Today’s readings remind us that the reason we pray is because we expect good things from Our Lord, although sometimes we pray to him because we expect bad things to come from him instead. Throughout salvation history Our Lord has shown us that we should expect good from him, not evil.
In the First Reading the Lord sends angels to confirm that Sodom and Gomorrah are as bad as reports say, and Abraham knows what that means: annihilation. The Lord speaks of hearing an outcry over Sodom and Gomorrah. What just souls had already clamored in prayer for the evil taking place there to be ended? Abraham’s cousin Lot lived there, and Abraham knew his cousin was a good man, so he feared the Lord would wipe him and his family out along with the wicked.
It’s almost comical that in his prayer Abraham is trying to give the Lord an ethics lesson: he doesn’t speak specifically of Lot, just the apparent injustice of good men being struck down with wicked ones. Abraham questions whether the Lord will do the just thing or not, which is why he couches his potentially insulting questions with such humility and self-deprecation. The Lord humors Abraham in his discourse, but also says he will spare the city if good people are still there. The Lord is as good as his word, but he doesn’t spare the city. He rescues Lot’s family before destroying Sodom and Gomorrah, and Sodom and Gomorrah fail their last chance to do the right thing (see Genesis 19). Abraham had already dealt with the Lord for years when this incident takes place, but he shows his faith and trust in the Lord is still a little weak.
In contrast to the First Reading, where wicked men are about to be destroyed, in today’s Second Reading Paul reminds us that Jesus took all the wickedness upon himself, wickedness for which he was not responsible, and surrendered himself to destruction on the Cross to destroy that sin as well and any debt owed to God for it. How would Abraham have responded to a good man being struck down for the wickedness of others? That is exactly what Our Lord underwent on the Cross.
Spiritually we face a death sentence for our sins, just as physical death awaits us one day as the consequence of our sins and the sin of Adam and Eve. In Baptism we go down into the depths of death, symbolized by going under the water, but Our Lord leads the way, just as he leads the way for us to arise from the waters into new life. For us this involves a sacramental and spiritual death; for him it meant a physical one, which he undertook to destroy our sins and to free us from sin’s bondage. Jesus, especially on the Cross, continues that conversation with God that Abraham had so long ago by showing us how far God in his justice and mercy is willing to go for us. As we go deeper in prayer, we come to understand that God is a God of justice, but one of love and mercy as well.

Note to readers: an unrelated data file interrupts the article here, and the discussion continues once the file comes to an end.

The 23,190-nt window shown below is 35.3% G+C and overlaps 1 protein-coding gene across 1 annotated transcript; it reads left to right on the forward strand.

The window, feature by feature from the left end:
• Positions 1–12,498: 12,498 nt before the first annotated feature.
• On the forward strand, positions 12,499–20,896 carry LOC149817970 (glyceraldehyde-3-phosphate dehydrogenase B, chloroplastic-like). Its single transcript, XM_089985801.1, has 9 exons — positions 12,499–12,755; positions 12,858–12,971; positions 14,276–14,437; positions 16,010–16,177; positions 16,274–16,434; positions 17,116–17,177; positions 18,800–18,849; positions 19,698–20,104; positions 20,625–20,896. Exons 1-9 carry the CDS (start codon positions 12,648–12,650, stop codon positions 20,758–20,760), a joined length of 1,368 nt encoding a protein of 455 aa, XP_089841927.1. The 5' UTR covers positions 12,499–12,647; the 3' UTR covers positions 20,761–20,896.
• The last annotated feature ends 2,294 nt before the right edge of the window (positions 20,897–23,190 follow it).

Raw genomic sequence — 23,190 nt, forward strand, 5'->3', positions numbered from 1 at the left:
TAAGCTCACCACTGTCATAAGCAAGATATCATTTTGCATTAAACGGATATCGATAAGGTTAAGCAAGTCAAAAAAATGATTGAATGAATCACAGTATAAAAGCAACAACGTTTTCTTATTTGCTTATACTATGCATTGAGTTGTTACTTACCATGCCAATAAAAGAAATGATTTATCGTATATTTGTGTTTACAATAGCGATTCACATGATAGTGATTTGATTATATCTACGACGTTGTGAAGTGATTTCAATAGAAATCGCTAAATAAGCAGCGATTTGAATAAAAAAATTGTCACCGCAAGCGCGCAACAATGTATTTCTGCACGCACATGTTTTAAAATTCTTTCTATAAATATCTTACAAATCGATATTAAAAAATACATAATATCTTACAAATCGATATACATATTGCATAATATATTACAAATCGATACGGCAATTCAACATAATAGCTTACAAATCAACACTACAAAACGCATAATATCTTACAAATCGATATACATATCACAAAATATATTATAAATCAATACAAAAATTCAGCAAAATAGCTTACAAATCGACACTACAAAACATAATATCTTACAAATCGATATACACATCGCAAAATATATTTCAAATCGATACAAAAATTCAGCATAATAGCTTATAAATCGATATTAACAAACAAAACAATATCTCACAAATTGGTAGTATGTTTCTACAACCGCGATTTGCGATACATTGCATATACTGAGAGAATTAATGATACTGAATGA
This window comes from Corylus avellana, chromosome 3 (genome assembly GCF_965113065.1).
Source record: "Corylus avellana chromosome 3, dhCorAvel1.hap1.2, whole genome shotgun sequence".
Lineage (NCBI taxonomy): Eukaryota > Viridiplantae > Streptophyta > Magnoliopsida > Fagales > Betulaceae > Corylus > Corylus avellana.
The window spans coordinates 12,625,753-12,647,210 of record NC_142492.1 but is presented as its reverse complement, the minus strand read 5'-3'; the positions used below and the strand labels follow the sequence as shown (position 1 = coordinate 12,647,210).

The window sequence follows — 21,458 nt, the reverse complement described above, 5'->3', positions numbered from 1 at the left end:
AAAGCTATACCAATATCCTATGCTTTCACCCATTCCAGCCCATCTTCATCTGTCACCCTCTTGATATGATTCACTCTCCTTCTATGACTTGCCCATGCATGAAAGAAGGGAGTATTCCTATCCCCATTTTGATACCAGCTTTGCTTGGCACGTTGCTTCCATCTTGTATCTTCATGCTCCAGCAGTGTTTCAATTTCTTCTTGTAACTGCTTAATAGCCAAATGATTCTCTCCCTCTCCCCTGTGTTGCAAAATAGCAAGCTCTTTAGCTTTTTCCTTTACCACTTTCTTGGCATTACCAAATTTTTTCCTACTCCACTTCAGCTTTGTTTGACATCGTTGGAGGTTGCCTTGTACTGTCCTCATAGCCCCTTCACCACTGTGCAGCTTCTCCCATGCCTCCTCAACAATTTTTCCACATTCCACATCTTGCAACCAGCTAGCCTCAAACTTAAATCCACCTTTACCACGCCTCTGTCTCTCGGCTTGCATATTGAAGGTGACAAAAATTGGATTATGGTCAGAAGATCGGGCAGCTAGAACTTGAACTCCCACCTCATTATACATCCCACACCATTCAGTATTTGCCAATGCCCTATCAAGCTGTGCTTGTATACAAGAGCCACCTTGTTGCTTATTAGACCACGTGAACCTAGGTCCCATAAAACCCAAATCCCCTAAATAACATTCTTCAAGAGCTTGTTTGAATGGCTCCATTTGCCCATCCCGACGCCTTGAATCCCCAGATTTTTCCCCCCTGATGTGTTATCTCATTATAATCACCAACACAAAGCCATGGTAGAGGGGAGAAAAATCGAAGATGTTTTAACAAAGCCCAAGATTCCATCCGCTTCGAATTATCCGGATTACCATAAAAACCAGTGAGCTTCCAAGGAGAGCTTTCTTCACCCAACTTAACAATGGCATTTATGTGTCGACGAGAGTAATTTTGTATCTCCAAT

In today’s Gospel Our Lord explains the willingness and commitment of Our Heavenly Father toward us using the examples of friendship, persistence, and paternal love. A good friend knows that if he is in a fix he can count on his friends to help him out. The friend asking for bread today is passing along the opportunity to be a good friend: he welcomed a guest into his home in the middle of the night, and he needs help to provide for that guest. Yet even if his friend refused at first, his persistence would pay off: that shows the friend, even if inconvenienced, is a friend who’ll come through.
It is the friendship that gives the confidence to ask, repeatedly if necessary. God is our friend; we can ask him for whatever we need, and he’ll respond as a friend should. However, Our Lord reminds us today that our relationship with God goes even farther: he is Our Father, and no father would give his child misfortune instead of a blessing. Ask today and you will receive; maybe not on your timetable, maybe not as you’d have expected, but the Lord as friend and Father will provide for you what you truly need. He showed that to Abraham in today’s First Reading and he showed it dying on the Cross for us.
In today’s readings we have two examples of persistence in prayer: Abraham in the face of Lot’s possible destruction and the midnight friend seeking aid. Often it is perseverance in prayer that helps us understand ourselves and the motivations for which we are praying. Jesus tells us that the friend in bed does it due to the persistence: he does it to get his friend off his porch. He gives that example to show how much more God answers our prayers when we persist, because we can ask a million times and God never stops loving us. He always listens to our prayers.
Readings: Genesis 18:20–32; Psalm 138:1–3, 6–8; Colossians 2:12–14; Luke 11:1–13. See also 17th Week in Ordinary Time, Sunday, Cycle C, First Week of Lent, Tuesday and Thursday; 27th Week in Ordinary Time, Thursday; and 11th Week in Ordinary Time, Thursday.